The family of the Kiwi in Japan dying of brain cancer is over the moon the government did a U-turn on its decision to not grant him an emergency bed in managed isolation.
Trevor Ponting wants to die back in New Zealand surrounded by family and now he'll get his wish.
Yvonne Ponting had a friend over today, celebrating their success of pushing back against the government.
"[We're] ecstatic, relieved and ecstatic," she says. "We're going to bring him home."
Yvonne's brother Trevor is in Japan dying from brain cancer and trying to come home with his wife and children to New Zealand.
Managed isolation and quarantine (MIQ) initially denied the outdoor adventurer an emergency bed in managed isolation, saying it wasn't a medical emergency. On the same day they granted 12 beds to The Wiggles from Australia.
But late on Saturday the Government changed its mind. The family in Japan got a phone call from MIQ with the good news.
"The thought did cross their mind that it could be a prank so they asked for an email," Yvonne says.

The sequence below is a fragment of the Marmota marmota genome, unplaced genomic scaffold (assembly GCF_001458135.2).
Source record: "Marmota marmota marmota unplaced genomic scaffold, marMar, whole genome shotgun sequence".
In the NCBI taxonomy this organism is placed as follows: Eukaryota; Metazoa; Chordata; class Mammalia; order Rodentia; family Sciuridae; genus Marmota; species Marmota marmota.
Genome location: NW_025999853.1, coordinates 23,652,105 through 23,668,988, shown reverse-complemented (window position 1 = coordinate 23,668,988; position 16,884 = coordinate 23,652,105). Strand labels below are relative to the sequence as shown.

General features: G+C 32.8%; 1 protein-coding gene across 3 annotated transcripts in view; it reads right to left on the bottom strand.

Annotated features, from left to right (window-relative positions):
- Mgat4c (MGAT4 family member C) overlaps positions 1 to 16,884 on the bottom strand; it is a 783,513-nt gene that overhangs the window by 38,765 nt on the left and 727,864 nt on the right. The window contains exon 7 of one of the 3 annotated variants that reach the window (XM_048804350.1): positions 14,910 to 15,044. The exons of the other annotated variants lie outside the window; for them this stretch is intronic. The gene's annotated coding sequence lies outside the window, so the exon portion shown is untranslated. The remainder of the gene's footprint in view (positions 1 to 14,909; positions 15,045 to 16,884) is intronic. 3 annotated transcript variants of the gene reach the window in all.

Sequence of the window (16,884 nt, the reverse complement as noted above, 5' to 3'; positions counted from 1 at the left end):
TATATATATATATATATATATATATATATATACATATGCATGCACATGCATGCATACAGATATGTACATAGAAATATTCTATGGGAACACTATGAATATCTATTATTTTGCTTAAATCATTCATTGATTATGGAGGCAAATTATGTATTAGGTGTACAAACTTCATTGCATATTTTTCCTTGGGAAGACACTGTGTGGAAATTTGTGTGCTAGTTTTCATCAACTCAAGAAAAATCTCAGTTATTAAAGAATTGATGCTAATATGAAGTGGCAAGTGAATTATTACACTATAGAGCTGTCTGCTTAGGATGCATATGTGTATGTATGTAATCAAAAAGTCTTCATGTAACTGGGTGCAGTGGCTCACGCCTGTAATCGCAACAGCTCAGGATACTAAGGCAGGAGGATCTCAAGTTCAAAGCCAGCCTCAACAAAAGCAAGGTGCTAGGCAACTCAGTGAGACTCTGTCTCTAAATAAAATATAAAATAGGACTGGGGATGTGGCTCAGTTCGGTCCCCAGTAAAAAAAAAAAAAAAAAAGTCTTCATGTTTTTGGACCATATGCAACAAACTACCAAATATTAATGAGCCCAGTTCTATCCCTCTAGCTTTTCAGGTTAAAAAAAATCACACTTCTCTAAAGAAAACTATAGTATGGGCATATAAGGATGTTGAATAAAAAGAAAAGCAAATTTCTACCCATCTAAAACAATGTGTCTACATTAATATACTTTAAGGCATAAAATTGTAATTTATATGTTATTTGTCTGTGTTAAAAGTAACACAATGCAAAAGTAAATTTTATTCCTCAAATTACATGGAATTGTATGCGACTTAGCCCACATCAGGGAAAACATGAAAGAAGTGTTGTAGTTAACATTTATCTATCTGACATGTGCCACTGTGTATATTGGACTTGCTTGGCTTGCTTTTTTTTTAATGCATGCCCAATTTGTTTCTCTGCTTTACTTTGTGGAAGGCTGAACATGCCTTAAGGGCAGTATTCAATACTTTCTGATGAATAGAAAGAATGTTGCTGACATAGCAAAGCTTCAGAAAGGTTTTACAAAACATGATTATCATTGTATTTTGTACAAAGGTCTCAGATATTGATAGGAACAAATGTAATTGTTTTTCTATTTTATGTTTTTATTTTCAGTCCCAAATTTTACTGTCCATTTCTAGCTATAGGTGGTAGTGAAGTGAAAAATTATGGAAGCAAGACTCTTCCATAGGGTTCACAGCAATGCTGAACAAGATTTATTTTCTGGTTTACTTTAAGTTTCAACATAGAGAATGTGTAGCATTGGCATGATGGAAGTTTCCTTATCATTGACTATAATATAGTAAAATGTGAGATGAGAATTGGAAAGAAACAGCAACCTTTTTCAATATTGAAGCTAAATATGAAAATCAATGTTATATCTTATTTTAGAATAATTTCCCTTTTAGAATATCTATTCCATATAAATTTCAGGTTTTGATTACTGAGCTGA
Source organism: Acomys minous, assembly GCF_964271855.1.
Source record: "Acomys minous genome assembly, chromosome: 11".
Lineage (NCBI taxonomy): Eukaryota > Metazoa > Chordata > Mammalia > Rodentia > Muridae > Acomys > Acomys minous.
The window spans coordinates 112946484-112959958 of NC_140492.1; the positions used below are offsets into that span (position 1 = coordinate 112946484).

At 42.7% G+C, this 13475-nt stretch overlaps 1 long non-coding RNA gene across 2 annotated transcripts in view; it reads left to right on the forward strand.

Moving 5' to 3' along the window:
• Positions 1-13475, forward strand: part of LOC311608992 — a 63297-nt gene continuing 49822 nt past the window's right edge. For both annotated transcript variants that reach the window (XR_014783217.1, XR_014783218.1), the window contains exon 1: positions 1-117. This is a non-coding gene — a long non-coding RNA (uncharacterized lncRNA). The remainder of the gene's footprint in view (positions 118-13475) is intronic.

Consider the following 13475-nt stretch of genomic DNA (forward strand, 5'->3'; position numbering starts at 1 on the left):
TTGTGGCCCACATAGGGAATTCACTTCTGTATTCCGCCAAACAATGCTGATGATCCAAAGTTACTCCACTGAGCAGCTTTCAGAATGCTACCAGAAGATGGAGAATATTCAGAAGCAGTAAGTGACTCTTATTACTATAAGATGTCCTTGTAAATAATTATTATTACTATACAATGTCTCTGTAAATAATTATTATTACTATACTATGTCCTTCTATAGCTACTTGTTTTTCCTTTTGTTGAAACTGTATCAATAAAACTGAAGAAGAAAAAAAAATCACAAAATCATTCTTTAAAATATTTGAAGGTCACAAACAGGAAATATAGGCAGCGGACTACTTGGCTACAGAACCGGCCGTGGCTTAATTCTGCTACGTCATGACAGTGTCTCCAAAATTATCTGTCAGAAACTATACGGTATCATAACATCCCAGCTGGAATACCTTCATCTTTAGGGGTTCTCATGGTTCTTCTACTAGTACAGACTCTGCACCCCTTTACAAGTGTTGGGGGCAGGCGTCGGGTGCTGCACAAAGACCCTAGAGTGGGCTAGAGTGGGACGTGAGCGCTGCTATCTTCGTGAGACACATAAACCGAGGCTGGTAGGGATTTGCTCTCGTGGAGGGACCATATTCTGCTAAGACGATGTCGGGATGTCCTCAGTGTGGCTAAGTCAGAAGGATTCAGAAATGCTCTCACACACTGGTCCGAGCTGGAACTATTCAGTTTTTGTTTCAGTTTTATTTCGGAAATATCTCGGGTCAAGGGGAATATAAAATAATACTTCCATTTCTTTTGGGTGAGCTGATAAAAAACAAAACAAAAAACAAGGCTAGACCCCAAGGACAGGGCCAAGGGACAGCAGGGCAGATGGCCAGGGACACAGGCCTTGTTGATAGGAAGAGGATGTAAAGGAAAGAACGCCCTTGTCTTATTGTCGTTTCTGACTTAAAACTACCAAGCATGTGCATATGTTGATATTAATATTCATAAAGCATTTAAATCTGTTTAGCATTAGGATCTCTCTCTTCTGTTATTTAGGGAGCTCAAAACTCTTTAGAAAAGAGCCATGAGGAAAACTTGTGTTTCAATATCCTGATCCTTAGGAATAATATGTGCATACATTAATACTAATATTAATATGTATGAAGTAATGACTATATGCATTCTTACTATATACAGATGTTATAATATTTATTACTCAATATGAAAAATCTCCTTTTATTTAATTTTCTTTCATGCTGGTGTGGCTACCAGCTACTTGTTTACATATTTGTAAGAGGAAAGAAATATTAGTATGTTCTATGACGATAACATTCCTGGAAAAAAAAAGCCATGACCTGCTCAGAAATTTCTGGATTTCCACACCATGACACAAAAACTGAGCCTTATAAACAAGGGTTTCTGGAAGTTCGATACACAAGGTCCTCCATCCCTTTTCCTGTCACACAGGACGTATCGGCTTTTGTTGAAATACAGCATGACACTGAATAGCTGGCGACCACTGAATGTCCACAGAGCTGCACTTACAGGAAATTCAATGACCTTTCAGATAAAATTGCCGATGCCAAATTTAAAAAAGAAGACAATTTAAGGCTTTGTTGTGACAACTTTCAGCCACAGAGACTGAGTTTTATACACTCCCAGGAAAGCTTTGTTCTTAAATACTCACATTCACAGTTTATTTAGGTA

As soon as Yvonne heard the news she sprinted down the road to tell her mum and dad.
"Jumped off the couch and hands on their face and saying 'have we done it, have we done it' and tears flowed," Yvonne says.
Trevor's dying wish was to be with his mum, who was terrified she might never see him again after MIQ's decision.
"She's busying herself for the arrival, she's still super-emotional," Yvonne says.
Trevor himself is over the moon.
"He was really emotional," Yvonne says.
MIQ told the family it had "re-reviewed" the decision. In a statement to Newshub it said: "150 rooms per fortnight are set aside for those who need to travel urgently and that priority is given to NZ citizens or residents where a serious risk to health exists for the applicant."
"I hope that there's changes made and that other people can get a positive result like we have and I don't think anyone sick or dying should have to go through what we've been through," Yvonne says.
Now Yvonne's hoping that bringing her brother home and surrounding him with family and love will prolong the two or so months he's been told he might have left to live.
"I'm going for years," Yvonne says.